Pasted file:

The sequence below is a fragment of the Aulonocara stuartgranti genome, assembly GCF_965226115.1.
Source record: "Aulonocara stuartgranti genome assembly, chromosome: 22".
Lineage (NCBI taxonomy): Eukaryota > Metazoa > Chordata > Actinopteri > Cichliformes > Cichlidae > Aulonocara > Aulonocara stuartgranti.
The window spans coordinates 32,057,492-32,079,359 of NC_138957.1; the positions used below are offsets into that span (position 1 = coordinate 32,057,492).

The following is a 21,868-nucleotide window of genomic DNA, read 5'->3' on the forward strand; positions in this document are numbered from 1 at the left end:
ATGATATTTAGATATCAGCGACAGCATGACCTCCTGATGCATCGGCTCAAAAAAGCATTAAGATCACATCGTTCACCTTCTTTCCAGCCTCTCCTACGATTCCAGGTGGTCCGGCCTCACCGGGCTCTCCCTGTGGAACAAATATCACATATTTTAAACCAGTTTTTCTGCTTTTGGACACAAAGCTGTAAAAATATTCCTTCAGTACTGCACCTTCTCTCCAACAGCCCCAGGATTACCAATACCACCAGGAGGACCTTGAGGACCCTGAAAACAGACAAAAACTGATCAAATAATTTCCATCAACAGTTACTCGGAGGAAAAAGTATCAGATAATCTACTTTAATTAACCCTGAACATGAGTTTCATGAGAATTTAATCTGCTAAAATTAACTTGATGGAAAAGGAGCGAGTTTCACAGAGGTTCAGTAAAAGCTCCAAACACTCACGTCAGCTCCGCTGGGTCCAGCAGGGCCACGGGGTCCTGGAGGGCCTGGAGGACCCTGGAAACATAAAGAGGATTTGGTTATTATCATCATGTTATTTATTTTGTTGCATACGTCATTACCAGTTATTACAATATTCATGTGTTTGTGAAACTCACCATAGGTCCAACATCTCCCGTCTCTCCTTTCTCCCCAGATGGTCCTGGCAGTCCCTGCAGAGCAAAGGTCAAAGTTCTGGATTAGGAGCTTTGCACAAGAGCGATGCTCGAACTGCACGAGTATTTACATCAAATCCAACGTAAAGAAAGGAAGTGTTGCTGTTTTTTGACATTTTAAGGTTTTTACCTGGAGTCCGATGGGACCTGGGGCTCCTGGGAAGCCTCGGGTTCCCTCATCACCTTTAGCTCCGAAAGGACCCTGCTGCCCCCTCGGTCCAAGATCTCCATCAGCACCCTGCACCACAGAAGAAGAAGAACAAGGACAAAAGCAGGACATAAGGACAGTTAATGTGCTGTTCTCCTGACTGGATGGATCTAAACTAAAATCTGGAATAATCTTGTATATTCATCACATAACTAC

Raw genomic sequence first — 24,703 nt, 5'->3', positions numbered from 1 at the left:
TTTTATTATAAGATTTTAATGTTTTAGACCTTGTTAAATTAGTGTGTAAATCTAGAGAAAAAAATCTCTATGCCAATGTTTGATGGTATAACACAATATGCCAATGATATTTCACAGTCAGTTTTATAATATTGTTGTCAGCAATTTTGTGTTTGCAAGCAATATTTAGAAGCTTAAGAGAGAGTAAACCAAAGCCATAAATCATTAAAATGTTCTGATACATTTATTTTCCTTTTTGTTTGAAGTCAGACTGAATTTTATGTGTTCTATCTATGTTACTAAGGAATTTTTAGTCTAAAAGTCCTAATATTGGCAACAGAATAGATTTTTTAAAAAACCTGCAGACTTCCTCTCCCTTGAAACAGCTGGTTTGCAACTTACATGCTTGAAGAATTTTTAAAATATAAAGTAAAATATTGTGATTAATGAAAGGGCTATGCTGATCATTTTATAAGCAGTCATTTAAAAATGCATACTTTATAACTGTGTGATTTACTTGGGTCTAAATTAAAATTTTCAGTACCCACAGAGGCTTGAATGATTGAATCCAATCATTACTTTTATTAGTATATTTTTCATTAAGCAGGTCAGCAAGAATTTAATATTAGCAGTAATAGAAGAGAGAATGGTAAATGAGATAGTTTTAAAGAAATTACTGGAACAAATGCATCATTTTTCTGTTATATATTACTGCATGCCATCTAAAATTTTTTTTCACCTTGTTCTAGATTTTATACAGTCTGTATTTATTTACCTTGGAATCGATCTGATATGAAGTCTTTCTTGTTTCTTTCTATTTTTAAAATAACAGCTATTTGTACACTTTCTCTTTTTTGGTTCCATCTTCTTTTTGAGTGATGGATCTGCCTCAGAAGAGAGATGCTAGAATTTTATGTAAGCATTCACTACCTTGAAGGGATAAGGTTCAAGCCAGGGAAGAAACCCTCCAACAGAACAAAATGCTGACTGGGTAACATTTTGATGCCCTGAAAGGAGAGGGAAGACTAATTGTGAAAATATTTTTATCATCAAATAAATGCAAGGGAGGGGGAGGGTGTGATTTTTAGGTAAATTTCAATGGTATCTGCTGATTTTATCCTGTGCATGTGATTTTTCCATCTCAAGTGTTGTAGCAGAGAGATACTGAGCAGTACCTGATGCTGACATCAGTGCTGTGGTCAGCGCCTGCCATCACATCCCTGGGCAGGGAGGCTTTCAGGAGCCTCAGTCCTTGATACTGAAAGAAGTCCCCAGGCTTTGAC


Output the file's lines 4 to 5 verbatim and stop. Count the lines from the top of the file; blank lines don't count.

The window spans coordinates 32,057,492-32,079,359 of NC_138957.1; the positions used below are offsets into that span (position 1 = coordinate 32,057,492).

The following is a 21,868-nucleotide window of genomic DNA, read 5'->3' on the forward strand; positions in this document are numbered from 1 at the left end: